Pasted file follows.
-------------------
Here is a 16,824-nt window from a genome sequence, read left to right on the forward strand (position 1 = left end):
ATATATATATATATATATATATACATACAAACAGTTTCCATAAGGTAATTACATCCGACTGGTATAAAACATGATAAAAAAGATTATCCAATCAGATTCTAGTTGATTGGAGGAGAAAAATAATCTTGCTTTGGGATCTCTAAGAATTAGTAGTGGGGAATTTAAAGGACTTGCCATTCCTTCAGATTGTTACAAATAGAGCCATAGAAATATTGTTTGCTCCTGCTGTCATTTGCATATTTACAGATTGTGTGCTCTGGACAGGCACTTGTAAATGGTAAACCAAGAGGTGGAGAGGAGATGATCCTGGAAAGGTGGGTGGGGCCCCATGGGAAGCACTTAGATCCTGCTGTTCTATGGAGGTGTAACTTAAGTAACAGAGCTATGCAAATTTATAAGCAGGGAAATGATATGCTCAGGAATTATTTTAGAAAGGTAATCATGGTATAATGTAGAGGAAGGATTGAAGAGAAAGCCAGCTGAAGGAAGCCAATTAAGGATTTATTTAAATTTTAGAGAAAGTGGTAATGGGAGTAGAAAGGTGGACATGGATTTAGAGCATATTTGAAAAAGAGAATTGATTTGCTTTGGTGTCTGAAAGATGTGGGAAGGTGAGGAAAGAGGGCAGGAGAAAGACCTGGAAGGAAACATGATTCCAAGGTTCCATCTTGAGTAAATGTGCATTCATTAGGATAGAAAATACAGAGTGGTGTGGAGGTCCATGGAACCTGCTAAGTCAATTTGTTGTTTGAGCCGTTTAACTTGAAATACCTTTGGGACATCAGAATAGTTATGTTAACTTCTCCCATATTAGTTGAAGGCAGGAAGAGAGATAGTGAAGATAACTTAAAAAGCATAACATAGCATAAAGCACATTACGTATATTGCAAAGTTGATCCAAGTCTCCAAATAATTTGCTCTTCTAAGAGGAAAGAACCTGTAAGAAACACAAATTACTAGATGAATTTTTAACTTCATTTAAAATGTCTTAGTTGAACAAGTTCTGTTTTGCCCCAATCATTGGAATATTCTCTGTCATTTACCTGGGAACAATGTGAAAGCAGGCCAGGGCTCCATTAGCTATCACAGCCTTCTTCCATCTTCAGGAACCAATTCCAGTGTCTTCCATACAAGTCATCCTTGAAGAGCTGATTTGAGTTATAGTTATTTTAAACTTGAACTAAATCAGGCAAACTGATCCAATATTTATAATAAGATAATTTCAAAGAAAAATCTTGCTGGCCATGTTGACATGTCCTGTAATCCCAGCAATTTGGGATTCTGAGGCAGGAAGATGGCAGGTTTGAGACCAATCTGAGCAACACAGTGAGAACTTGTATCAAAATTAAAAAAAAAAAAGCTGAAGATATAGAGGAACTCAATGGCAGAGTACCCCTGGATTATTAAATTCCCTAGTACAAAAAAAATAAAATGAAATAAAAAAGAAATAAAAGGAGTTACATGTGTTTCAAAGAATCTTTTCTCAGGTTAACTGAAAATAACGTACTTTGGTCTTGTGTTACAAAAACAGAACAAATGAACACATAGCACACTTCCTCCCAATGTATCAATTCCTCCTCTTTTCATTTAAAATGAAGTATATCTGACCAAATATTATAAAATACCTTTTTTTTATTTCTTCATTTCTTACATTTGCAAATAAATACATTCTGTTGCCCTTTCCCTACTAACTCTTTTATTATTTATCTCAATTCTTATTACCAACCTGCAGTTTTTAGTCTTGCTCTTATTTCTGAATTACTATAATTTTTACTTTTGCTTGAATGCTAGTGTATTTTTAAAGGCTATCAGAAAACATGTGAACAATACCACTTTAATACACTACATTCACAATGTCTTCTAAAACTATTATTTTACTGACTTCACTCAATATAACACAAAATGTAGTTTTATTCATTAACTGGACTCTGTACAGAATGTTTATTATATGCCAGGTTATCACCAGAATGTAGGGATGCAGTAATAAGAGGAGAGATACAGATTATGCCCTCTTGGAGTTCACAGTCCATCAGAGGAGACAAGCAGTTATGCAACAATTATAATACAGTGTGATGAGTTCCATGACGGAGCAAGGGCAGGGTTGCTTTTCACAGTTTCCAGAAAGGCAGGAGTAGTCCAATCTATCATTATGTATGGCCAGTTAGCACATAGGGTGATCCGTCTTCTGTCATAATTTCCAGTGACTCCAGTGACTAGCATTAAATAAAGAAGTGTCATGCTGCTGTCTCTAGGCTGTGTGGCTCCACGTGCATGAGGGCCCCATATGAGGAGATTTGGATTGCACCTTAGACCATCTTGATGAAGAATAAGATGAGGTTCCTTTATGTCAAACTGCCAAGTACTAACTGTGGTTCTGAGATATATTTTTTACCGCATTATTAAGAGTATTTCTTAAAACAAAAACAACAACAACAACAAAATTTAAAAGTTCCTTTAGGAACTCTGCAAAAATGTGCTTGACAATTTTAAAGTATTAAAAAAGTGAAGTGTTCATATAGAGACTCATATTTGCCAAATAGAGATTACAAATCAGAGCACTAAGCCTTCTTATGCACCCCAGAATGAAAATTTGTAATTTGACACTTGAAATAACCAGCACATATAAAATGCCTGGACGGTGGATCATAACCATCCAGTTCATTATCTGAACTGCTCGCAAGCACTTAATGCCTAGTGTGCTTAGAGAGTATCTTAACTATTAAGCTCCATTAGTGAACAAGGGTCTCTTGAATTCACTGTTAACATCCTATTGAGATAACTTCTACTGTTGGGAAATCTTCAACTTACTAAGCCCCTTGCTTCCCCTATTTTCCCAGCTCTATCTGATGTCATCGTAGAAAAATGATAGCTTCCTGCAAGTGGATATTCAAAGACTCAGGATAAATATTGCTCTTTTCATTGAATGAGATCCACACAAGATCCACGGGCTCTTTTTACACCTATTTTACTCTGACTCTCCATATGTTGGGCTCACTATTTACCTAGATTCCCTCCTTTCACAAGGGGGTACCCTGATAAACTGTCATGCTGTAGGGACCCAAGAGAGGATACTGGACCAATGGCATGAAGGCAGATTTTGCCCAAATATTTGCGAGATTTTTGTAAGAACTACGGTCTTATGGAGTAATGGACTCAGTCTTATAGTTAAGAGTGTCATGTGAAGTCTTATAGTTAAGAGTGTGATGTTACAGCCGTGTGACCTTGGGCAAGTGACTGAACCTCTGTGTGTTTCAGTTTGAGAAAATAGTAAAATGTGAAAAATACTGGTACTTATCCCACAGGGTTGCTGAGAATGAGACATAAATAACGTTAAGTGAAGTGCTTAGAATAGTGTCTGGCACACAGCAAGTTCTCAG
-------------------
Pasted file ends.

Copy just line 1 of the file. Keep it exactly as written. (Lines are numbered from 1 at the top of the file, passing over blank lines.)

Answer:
Here is a 16,824-nt window from a genome sequence, read left to right on the forward strand (position 1 = left end):